Too Long at the Fair
If you’ve been tracking with me for a while, you know that much of the time I’ve been focusing my attention on the cross of Christ and its meaning for our lives. My desire is not to stray from this “one thing needful,” the essential message of the cross. You can read any number of Christian best-sellers in which that message is marginal at best. Christian publishers, hoping to hit upon the next great Christian goldmine, promise again and again that the latest book is the one that will usher you into a life of permanent fulfillment and happiness. The Christian marketplace is a cacophony of these competing promises. The marketing-ethic, which is by no means closely associated with a rigorous honesty, has been adopted wholesale even by well-intentioned Christian ministries.
The Christian life, here in America at least, begins to resemble nothing more than a carnival midway. The barkers compete with one another to grab your attention, making euphoric promises. The colored lights, the jangling music, the cotton candy and the plastic prizes - our senses are filled but our minds are empty. Stay too long, and you begin to feel a little queasy. Your head aches. Your body yearns for substantial fare. But someone just hit the bull’s eye and won a Christian CD. Her face is ecstatic. Surely it’s a God-thing. And someone else just bought a ticket on the carousel of "purpose." He just knows it’s going to change his life. Meanwhile, at the other end of the midway is the big tent where the miracle-workers promise power from on high. You’ll have to wait in line, but that’s okay. It’s all so much like "the world," you feel right at home.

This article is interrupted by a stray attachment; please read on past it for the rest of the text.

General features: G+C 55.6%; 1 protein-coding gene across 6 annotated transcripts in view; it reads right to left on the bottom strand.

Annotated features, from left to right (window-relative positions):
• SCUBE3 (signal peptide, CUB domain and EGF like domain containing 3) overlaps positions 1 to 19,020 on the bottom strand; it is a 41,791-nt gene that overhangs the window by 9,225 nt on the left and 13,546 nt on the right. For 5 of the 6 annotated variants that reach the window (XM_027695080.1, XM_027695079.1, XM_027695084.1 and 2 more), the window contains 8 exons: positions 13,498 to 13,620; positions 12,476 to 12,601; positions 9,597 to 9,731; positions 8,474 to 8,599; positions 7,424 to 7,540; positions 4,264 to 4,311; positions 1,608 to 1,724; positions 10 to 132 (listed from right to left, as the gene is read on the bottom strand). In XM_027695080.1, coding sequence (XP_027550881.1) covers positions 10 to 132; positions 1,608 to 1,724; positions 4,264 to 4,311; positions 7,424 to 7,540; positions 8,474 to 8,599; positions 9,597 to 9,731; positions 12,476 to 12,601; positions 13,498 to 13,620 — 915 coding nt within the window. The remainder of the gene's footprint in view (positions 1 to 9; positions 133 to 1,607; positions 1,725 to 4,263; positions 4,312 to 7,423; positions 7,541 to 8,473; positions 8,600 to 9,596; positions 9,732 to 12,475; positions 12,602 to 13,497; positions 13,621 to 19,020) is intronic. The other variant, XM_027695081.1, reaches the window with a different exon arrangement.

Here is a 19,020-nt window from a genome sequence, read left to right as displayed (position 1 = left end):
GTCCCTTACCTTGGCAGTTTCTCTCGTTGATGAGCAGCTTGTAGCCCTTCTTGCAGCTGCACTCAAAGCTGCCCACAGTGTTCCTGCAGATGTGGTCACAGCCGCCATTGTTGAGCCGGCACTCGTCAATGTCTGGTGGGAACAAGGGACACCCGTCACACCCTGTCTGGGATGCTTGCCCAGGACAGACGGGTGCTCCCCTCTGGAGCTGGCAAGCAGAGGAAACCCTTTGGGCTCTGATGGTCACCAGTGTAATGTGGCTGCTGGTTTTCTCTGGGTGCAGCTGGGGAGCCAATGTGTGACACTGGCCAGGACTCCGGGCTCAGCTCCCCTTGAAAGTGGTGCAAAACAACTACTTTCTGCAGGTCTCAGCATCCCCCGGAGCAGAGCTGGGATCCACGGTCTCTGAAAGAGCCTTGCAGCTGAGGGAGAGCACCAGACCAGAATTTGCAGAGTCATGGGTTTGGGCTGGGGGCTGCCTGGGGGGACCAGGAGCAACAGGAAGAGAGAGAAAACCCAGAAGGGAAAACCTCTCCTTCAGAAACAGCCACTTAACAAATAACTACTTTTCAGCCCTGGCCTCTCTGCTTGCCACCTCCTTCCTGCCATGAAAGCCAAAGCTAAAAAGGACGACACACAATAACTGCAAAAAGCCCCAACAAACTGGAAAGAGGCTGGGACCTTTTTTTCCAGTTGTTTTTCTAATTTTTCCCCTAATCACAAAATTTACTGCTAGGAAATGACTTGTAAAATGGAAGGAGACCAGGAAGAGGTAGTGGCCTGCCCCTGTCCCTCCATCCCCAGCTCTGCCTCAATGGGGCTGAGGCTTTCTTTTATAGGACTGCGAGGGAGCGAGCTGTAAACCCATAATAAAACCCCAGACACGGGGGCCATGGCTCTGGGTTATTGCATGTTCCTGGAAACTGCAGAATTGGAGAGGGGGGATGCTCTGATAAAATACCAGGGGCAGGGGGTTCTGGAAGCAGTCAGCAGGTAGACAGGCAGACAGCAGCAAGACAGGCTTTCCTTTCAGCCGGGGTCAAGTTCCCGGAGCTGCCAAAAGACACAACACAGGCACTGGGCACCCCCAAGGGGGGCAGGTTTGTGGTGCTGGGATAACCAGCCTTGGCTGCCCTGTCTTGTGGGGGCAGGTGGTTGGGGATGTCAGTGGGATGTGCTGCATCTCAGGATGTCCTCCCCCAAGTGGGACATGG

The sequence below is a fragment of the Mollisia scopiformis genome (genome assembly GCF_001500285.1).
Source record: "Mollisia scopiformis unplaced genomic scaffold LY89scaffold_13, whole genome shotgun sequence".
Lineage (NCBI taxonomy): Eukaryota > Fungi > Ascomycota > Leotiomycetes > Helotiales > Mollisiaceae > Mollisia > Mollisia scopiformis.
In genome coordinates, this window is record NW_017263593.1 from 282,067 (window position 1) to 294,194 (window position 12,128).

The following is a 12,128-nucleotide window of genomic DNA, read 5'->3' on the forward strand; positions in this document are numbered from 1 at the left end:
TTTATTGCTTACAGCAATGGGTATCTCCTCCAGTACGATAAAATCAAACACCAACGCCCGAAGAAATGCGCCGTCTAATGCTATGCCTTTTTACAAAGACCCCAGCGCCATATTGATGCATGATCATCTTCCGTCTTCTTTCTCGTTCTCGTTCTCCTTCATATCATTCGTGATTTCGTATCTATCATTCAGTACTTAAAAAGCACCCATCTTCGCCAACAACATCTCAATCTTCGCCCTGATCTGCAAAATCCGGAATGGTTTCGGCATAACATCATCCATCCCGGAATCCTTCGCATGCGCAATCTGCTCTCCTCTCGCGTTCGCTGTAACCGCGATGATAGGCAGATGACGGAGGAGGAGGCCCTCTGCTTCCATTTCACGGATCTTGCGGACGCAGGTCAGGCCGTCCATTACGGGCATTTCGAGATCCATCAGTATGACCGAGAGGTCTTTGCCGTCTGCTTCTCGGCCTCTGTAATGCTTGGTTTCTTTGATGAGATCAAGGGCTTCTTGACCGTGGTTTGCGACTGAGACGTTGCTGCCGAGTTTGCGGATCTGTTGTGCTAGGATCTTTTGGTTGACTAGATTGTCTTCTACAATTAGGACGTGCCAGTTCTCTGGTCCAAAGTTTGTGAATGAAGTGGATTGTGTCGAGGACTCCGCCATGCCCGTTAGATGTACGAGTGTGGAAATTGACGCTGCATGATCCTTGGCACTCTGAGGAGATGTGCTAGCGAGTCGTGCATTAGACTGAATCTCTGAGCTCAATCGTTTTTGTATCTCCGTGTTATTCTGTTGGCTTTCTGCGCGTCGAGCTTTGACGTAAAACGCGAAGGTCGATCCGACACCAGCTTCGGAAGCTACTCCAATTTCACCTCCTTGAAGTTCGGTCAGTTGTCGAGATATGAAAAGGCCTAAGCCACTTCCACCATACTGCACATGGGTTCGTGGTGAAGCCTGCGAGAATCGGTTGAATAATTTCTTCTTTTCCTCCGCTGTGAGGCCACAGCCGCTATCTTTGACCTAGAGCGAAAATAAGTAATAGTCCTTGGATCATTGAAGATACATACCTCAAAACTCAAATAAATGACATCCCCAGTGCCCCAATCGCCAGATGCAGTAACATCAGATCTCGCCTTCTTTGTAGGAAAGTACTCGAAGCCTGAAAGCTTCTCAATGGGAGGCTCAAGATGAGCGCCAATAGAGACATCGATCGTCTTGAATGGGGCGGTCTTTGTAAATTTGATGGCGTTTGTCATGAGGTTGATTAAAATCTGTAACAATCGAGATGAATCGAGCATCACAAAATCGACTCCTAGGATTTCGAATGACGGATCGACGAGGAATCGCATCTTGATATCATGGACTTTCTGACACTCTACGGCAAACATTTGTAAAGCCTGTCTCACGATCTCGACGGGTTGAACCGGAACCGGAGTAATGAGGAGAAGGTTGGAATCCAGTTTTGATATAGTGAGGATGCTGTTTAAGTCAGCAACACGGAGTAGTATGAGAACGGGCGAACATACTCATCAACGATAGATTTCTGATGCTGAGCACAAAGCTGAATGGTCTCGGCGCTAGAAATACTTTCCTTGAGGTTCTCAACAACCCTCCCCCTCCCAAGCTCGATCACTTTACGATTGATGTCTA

Meanwhile, on a hill far away stand three unattended crosses. If you go there, you go alone. You approach with trepidation. Something inside you says no, turn back, there’s nothing for you here. The silence of the moment distresses you, betraying the shallowness of your own thoughts, and you long for the convenient distractions of the midway again. But you’re a Christian, after all, and there’s something about this place that draws you onward. Once, long ago, you had stumbled on this place, and yes, your life was changed, and given purpose, and given meaning, direction, even power. Almost against your will you fall to your knees before the central cross and weep and weep. Forgive me, you cry, I didn’t know what I was doing.
The cross is not simply a place of beginning, a place you leave from, a place you cherish in memory. It is, strangely enough, a place of life, of possibility, of hope. He that hung there, by God’s design and for your salvation, is not simply alpha, but omega. Not simply source, but destiny. Not simply foundation, but capstone. Not simply servant, but King.